In 2010, the ACA charged the National Academy of Medicine (formerly the Institute of Medicine) to publish a report entitled, “Relieving Pain in America: A Blueprint for Transforming Prevention, Care, Education, and Research.” This report detailed the relatively primitive state of pain management health care delivery in the United States. For example, chronic pain is poorly understood, pain education in physicians is poor, and the patients who have chronic pain often get suboptimal care. Rather than just highlighting the problems in pain health care delivery in America, the report specified a number of objectives to improve the state of pain health care delivery in the United States. Targeted research, funding to understand the nature of pain, providing evidence for pain treatments, identifying resources to improve physician education, health care practitioners and other stakeholders as well as patients, and the development of patient advocacy platforms were all part of their recommendations.

GPIThe NPF, led by Daniel S. Bennett, MD, is a nonprofit organization whose mission is to transform the way pain is fundamentally understood, assessed, and treated, in line with the National Academy of Medicine’s report. One important concept promoted by the NPF is that pain is actually a collection of diseases like cancer or any other major illnesses. Furthermore, the foundation believes pain is potentially curable given sufficient research and investigation in the clinical and outcome studies. The NPF’s Global Pain Initiative was set up to educate physicians, patients, government, representatives, and stakeholders through the publication of a series of peer-reviewed journal supplements on the current state of pain and treatment.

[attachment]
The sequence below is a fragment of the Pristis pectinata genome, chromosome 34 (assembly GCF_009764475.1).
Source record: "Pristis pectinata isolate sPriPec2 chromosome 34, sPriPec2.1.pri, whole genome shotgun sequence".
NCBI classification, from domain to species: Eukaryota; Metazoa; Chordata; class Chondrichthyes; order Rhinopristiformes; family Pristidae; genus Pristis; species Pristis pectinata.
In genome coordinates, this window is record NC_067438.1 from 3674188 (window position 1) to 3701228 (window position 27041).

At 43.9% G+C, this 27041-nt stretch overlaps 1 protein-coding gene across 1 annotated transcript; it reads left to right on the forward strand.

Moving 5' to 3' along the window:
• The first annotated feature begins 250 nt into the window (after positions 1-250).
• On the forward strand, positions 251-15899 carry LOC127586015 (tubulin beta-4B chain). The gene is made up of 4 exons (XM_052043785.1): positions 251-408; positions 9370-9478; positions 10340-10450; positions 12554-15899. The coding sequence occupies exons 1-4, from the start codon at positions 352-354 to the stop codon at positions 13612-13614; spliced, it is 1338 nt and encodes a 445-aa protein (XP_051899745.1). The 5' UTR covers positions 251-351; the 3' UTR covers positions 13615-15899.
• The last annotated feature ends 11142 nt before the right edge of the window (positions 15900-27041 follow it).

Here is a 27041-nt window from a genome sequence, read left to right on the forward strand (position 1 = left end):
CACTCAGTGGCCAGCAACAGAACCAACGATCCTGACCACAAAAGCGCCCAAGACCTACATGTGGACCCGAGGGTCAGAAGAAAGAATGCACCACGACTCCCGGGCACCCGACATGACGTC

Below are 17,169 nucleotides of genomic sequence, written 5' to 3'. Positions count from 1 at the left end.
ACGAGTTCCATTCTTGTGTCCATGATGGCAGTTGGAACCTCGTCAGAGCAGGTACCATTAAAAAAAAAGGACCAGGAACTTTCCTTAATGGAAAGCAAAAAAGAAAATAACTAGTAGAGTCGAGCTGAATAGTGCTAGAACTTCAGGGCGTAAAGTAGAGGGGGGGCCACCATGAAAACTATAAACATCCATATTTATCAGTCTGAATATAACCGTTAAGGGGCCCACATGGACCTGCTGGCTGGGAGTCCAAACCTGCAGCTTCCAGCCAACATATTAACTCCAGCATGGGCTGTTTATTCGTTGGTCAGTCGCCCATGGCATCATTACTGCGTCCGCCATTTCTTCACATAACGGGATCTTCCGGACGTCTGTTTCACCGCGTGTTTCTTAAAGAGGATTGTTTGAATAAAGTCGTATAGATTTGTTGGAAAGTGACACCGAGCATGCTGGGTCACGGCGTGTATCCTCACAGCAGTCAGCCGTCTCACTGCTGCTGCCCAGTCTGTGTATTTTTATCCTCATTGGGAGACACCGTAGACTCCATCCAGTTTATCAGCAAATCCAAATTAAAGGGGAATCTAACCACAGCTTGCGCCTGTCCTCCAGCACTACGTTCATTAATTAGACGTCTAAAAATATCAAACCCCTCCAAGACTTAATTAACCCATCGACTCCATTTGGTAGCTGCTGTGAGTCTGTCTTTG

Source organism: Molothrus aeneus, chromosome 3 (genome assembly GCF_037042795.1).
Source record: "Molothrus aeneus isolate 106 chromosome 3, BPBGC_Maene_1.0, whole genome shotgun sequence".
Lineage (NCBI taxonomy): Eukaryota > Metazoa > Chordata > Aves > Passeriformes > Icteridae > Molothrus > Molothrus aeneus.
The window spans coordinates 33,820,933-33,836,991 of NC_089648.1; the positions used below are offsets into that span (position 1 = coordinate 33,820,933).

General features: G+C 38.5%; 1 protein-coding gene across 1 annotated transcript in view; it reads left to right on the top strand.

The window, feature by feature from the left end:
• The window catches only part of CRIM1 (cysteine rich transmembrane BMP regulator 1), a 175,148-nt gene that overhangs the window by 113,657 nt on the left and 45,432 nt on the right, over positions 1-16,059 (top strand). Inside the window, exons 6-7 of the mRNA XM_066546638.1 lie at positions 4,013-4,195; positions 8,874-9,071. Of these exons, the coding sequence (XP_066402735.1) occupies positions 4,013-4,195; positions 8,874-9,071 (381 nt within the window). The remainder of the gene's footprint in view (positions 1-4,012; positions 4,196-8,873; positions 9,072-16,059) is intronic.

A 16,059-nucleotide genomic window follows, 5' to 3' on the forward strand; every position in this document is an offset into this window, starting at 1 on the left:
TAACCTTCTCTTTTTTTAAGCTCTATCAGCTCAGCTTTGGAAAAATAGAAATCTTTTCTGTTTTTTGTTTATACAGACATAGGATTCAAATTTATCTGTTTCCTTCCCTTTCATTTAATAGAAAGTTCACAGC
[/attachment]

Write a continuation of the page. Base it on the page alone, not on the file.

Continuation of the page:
The Global Pain Initiative is currently producing a series of peer-reviewed publications evaluating the basic science of the pathophysiology of chronic pain as well as the evidence base for its non-surgical and surgical treatments. While this current state of evidence has already been published, the NPF is incorporating the perspectives of patients who suffer from chronic pain. The integration of basic scientists, clinicians, patient advocates and eventually corporate stakeholders will then allow for the most effective identification and appropriate prioritization of the remaining shortcomings in pain health care delivery. Once identified, these problems can be systematically addressed through several different mechanisms, such as:

  • Educating lawmakers to create compassionate and effective pain legislation;
  • Allocating National Institutes of Health (NIH) research funds to more completely understand pain and its treatments;
  • Initiating clinical trials to provide robust evidence for pain therapies; and
  • Developing public awareness campaigns to make sure patients and providers are aware of pain conditions and their treatments.